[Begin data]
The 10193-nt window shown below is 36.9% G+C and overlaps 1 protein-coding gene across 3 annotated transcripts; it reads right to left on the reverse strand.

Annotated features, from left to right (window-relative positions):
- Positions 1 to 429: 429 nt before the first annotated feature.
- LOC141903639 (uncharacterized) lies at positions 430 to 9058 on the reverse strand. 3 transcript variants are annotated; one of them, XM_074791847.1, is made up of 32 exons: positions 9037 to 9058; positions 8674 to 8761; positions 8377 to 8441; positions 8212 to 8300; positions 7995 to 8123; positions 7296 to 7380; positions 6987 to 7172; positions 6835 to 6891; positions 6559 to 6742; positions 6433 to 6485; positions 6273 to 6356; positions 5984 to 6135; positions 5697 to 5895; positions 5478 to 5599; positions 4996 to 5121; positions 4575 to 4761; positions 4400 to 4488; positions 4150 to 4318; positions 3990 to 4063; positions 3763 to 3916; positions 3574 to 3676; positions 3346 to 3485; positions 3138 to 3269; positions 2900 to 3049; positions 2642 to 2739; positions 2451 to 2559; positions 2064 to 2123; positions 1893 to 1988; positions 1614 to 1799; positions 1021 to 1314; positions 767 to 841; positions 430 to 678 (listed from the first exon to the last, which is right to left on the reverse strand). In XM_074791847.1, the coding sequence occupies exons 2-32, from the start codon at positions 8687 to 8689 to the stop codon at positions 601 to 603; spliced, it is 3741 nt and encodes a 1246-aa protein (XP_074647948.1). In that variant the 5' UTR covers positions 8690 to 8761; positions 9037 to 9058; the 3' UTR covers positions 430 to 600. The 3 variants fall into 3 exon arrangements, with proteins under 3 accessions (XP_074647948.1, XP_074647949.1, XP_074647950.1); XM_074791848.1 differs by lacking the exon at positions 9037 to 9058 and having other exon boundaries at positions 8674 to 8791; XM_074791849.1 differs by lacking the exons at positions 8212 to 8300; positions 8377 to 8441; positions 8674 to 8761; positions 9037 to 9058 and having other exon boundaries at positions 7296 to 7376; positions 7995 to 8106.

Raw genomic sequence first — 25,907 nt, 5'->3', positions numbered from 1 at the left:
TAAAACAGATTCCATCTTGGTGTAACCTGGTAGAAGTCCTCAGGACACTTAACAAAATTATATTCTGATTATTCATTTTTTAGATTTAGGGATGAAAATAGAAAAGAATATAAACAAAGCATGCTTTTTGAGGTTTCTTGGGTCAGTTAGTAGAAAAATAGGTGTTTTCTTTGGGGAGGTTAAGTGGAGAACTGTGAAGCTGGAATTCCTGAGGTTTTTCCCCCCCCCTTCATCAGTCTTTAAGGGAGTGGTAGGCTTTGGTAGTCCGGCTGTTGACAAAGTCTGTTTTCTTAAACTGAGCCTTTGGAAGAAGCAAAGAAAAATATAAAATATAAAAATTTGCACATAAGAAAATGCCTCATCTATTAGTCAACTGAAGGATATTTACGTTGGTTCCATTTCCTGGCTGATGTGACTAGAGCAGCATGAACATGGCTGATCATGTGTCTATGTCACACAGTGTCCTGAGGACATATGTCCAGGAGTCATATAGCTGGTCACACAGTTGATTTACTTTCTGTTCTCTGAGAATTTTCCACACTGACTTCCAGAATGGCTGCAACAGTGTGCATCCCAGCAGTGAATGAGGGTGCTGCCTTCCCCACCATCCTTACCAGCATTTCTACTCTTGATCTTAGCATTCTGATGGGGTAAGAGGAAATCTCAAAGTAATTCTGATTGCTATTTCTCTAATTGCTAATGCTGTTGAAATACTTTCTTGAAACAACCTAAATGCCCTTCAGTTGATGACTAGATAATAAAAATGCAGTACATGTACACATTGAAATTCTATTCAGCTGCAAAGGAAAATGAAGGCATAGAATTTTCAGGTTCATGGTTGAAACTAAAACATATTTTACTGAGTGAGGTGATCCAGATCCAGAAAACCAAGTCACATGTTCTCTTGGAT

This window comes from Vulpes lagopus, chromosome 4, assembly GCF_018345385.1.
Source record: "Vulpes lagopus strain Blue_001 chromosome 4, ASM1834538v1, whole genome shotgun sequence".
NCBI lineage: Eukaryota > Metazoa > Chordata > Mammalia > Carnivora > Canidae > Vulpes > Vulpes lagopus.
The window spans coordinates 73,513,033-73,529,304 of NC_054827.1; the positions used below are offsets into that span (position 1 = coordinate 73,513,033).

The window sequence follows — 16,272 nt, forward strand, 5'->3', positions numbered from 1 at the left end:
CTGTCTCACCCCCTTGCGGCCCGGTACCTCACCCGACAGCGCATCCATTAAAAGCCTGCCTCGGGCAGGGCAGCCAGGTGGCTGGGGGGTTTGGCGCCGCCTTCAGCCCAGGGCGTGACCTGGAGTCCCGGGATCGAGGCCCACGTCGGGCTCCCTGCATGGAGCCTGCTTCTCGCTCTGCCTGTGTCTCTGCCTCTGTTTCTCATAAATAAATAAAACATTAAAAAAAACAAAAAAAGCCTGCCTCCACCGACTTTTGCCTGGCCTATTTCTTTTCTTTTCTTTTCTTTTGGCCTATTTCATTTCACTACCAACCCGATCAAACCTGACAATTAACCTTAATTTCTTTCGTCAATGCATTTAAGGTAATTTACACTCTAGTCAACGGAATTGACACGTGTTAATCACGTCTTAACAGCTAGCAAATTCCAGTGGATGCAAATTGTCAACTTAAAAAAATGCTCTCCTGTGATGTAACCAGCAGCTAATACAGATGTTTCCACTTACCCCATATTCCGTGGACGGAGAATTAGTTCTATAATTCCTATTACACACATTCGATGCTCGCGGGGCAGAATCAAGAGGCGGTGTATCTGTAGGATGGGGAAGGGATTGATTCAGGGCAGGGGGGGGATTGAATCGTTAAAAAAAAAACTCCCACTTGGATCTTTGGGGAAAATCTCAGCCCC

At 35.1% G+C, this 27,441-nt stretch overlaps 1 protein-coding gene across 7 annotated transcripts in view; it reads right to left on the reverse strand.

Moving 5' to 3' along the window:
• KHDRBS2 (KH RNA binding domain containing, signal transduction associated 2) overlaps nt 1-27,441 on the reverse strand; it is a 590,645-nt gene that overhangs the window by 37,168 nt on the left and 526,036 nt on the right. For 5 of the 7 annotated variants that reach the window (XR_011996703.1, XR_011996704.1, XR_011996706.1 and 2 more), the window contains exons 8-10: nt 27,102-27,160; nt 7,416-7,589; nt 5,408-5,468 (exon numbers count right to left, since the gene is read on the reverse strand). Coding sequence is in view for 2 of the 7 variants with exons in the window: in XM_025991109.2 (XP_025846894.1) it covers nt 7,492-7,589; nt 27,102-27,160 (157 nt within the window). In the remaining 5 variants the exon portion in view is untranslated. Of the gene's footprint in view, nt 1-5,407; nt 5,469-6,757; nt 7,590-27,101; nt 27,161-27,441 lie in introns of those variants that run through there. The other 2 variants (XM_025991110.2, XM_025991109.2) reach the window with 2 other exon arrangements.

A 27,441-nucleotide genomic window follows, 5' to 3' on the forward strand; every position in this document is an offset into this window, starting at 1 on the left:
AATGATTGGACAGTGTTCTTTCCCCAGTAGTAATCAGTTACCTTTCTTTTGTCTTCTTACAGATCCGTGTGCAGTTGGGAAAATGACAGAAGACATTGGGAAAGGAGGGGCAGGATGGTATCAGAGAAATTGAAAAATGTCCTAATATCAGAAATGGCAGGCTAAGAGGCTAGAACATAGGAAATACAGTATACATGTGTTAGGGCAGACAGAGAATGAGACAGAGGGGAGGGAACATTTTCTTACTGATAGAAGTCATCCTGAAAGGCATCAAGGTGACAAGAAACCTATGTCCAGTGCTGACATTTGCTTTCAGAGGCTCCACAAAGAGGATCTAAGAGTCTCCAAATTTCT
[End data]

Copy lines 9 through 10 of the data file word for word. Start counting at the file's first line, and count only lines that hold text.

NCBI lineage: Eukaryota > Metazoa > Chordata > Mammalia > Carnivora > Canidae > Vulpes > Vulpes lagopus.
The window spans coordinates 73,513,033-73,529,304 of NC_054827.1; the positions used below are offsets into that span (position 1 = coordinate 73,513,033).